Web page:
The Achaian army was an army of the traditional hoplite type. From the 270’s onwards however, much like the rest of Greece, the emergence of the Gallic shield known as the Thureos was incorporated into Greek warfare and a new type of troop was developed. Reforming their troops into Thureophoroi, the Achaian army was now composed of light troops. The Thureophoroi were a mixture of an evolved peltasts and a light hoplite, carrying the thureos shield, a thrusting spear and javelins. Plutarch tells us of how they could be effective at a distance, but in close combat the narrow Thureos shield disadvantaged them. He also describes how they would form a formation of sorts, but it would be ineffective, as it would not have inter-locked shields or a ‘leveled line of spears’ (Plut. Philo. 9). Aratus, one of the major Achaian strategoi and statesmen was known for his use of light forces for irregular operations, a type of warfare suited to the Thureophoroi but not suited to operations in the open field. The League in 217 decided to maintain a standing force of 8,000 mercenary foot and 500 cavalry, added to a picked citizen force of 3,000 infantry and 300 cavalry. The citizen infantry would have been armed as Thureophoroi, apart from the citizen light troops who would have been archers and slingers etc. This picked citizen force may well have existed before these so-called reforms, at least on an official basis, as we know of a similar elite force of the same size Sellasia in 222.However, it was the Achaian general Philopoemen in 208 who changed the Achaian fighting style and weaponry. According to Plutarch, Philopoemen ‘persuaded them to adopt long pike and heavy shield instead of spear and buckler, to protect their bodies with helmets and breastplates and greaves, and to practice stationary and steadfast fighting instead of the nimble movements of light-armed troops’ (Plut. Philo. 9). These ‘reforms’ were not necessarily new to some of the constituent cities of the League, the city of Megalopolis had been given bronze shields and armed in the Macedonian fashion by Antigonus Doson for the Sellasia campaign many years before. As well as reforming and re-organizing the infantry, Philopoemen also did this with the citizen cavalry. The cavalry was recruited, much like in other Greek states, from the rich and noble classes. Philopoemen organized the cavalry in ‘lochoi’, which usually in ancient military treatises means ‘files’, most probably of 8 men, grouped into dilochiai, a formation of double-files of 16 and so forth.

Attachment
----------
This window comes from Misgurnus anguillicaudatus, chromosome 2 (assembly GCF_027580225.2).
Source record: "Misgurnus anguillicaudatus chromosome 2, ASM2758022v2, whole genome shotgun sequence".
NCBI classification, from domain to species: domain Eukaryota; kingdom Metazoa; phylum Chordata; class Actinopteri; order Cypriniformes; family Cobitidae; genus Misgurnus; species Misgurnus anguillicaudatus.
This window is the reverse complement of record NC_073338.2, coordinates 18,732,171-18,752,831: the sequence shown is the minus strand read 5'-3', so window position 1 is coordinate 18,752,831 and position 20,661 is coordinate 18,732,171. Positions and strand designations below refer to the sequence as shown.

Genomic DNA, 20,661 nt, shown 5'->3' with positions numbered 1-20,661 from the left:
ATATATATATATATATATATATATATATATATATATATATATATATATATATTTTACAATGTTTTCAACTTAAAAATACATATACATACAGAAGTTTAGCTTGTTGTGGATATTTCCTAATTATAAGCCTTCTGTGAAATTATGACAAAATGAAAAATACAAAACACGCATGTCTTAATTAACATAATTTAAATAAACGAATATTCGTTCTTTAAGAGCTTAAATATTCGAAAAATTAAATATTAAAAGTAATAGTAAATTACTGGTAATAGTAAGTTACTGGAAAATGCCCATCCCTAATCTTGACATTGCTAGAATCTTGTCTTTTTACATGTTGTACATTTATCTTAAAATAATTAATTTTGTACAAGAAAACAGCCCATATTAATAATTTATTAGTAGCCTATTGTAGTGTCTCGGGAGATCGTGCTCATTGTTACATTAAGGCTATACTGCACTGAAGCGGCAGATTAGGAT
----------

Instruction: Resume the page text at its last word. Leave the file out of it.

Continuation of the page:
Members of the Achaean League


List of Generals (Strategoi) of the Achaean League

*Margos 256 - 255 BC
*Aratos of Sicyon 245 - 244 BC
*Dioedas 244 - 243 BC
*Aratus of Sicyon 243 - 242 BC
*Aegialeas 242 - 241 BC
*Aratus of Sicyon 241 - 234 BC
*Lydiadas of Megalopolis 234 - 233 BC
*Aratus of Sicyon 233 - 232 BC
*Lydiadas of Megalopolis 232 - 231 BC
*Aratus of Sicyon 231 - 230 BC
*Lydiadas of Megalopolis 230 - 229 BC
*Aristomachos of Argos 228 - 227 BC
*Aratus of Sicyon 227 - 226 BC
*Hyperuatas 226 - 225 BC
*Timoxenos 226 - 225 BC
*Aratus of Sicyon 225 - 218 BC
*Epiratos 218 - 217 BC
*Aratus of Sicyon 217 - 213 BC
*Cycliadas 210 - 209 BC
*Philopoemen of Megalopolis 209 - 208 BC
*Cycliadas 200 - 199 BC
*Aristaenos of Megalopolis 199 - 198 BC
*Nicostratos 198 - 197 BC
*Aristaenos of Megalopolis 195 - 194 BC
*Philopoemen of Megalopolis 193 - 192 BC
*Diophanes 192 - 191 BC
*Philopoemen of Megalopolis 191 - 186 BC
*Aristaenos of Megalopolis 186 - 185 BC
*Lycortas of Megalopolis 185 - 184 BC
*Archon 184 - 182 BC
*Philopoemen of Megalopolis 183 - 182 BC
*Lycortas of Megalopolis 182 - 181 BC
*Calicrates 180 - 179 BC
*Xenarchos 175 - 174 BC
*Archon 172 - 169 BC
*Menalkidas of Sparta 151 - 150 BC
*Diaeos of Megalopolis 150 - 149 BC
*Damocritus 149 - 148 BC
*Diaeos of Megalopolis 148 - 146 BC
*Critolaos of Megalopolis 147 - 146 BC

External links

* [ Hannibal and the Punic Wars]
* [ Encyclopedia Britannica, 1911]
* [ Leaders of Achaea]
* [ Columbia Encyclopedia entry]